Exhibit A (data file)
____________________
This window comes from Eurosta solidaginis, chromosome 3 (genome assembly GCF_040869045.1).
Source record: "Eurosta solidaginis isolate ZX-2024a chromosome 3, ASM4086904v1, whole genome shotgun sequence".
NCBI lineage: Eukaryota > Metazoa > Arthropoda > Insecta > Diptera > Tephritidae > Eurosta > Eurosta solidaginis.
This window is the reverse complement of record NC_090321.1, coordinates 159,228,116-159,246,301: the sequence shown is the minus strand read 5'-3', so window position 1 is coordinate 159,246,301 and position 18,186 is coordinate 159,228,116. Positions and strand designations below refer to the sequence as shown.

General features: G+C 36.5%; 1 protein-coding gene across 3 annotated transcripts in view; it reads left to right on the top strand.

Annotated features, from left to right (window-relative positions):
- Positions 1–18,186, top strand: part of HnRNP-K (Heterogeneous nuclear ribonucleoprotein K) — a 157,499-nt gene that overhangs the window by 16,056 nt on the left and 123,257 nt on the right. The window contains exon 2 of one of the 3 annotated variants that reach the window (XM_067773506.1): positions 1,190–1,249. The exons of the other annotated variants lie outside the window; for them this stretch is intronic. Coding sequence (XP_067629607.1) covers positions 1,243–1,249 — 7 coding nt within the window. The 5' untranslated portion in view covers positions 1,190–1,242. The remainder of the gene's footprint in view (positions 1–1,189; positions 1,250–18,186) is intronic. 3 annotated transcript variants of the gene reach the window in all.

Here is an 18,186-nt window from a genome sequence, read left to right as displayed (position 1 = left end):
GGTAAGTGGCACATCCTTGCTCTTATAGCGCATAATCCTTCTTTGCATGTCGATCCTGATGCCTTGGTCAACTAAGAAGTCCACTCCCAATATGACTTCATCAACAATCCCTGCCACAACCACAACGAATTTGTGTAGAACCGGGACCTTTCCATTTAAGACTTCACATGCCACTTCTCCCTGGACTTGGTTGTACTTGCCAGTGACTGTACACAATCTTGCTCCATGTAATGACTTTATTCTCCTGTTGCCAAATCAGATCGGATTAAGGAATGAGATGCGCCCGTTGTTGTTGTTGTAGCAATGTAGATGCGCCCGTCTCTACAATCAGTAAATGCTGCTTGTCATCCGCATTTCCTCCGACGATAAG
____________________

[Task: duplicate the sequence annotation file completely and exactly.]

This window comes from Eurosta solidaginis, chromosome 3 (genome assembly GCF_040869045.1).
Source record: "Eurosta solidaginis isolate ZX-2024a chromosome 3, ASM4086904v1, whole genome shotgun sequence".
NCBI lineage: Eukaryota > Metazoa > Arthropoda > Insecta > Diptera > Tephritidae > Eurosta > Eurosta solidaginis.
This window is the reverse complement of record NC_090321.1, coordinates 159,228,116-159,246,301: the sequence shown is the minus strand read 5'-3', so window position 1 is coordinate 159,246,301 and position 18,186 is coordinate 159,228,116. Positions and strand designations below refer to the sequence as shown.

General features: G+C 36.5%; 1 protein-coding gene across 3 annotated transcripts in view; it reads left to right on the top strand.

Annotated features, from left to right (window-relative positions):
- Positions 1–18,186, top strand: part of HnRNP-K (Heterogeneous nuclear ribonucleoprotein K) — a 157,499-nt gene that overhangs the window by 16,056 nt on the left and 123,257 nt on the right. The window contains exon 2 of one of the 3 annotated variants that reach the window (XM_067773506.1): positions 1,190–1,249. The exons of the other annotated variants lie outside the window; for them this stretch is intronic. Coding sequence (XP_067629607.1) covers positions 1,243–1,249 — 7 coding nt within the window. The 5' untranslated portion in view covers positions 1,190–1,242. The remainder of the gene's footprint in view (positions 1–1,189; positions 1,250–18,186) is intronic. 3 annotated transcript variants of the gene reach the window in all.

Here is an 18,186-nt window from a genome sequence, read left to right as displayed (position 1 = left end):
GGTAAGTGGCACATCCTTGCTCTTATAGCGCATAATCCTTCTTTGCATGTCGATCCTGATGCCTTGGTCAACTAAGAAGTCCACTCCCAATATGACTTCATCAACAATCCCTGCCACAACCACAACGAATTTGTGTAGAACCGGGACCTTTCCATTTAAGACTTCACATGCCACTTCTCCCTGGACTTGGTTGTACTTGCCAGTGACTGTACACAATCTTGCTCCATGTAATGACTTTATTCTCCTGTTGCCAAATCAGATCGGATTAAGGAATGAGATGCGCCCGTTGTTGTTGTTGTAGCAATGTAGATGCGCCCGTCTCTACAATCAGTAAATGCTGCTTGTCATCCGCATTTCCTCCGACGATAAG